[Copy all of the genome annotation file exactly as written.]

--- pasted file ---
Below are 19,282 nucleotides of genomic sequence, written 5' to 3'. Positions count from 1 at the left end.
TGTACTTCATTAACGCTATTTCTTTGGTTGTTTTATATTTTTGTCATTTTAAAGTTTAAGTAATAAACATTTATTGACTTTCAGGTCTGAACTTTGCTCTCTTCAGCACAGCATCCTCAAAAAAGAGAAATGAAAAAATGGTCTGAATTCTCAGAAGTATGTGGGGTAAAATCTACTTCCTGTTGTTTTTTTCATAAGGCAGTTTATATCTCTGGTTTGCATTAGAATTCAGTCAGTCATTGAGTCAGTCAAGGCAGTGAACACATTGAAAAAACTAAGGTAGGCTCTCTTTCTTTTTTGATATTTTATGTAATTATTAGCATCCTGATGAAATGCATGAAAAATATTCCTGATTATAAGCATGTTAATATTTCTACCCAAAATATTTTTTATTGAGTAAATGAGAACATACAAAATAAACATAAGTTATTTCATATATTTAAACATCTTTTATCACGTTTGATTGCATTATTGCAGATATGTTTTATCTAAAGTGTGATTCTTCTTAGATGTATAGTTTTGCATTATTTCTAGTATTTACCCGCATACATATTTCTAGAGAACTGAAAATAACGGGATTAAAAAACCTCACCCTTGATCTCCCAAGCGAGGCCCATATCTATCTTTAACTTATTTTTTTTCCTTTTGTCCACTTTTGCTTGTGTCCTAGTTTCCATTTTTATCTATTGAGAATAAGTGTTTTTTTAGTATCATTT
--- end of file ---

Below are 19,282 nucleotides of genomic sequence, written 5' to 3'. Positions count from 1 at the left end.
TGTACTTCATTAACGCTATTTCTTTGGTTGTTTTATATTTTTGTCATTTTAAAGTTTAAGTAATAAACATTTATTGACTTTCAGGTCTGAACTTTGCTCTCTTCAGCACAGCATCCTCAAAAAAGAGAAATGAAAAAATGGTCTGAATTCTCAGAAGTATGTGGGGTAAAATCTACTTCCTGTTGTTTTTTTCATAAGGCAGTTTATATCTCTGGTTTGCATTAGAATTCAGTCAGTCATTGAGTCAGTCAAGGCAGTGAACACATTGAAAAAACTAAGGTAGGCTCTCTTTCTTTTTTGATATTTTATGTAATTATTAGCATCCTGATGAAATGCATGAAAAATATTCCTGATTATAAGCATGTTAATATTTCTACCCAAAATATTTTTTATTGAGTAAATGAGAACATACAAAATAAACATAAGTTATTTCATATATTTAAACATCTTTTATCACGTTTGATTGCATTATTGCAGATATGTTTTATCTAAAGTGTGATTCTTCTTAGATGTATAGTTTTGCATTATTTCTAGTATTTACCCGCATACATATTTCTAGAGAACTGAAAATAACGGGATTAAAAAACCTCACCCTTGATCTCCCAAGCGAGGCCCATATCTATCTTTAACTTATTTTTTTTCCTTTTGTCCACTTTTGCTTGTGTCCTAGTTTCCATTTTTATCTATTGAGAATAAGTGTTTTTTTAGTATCATTT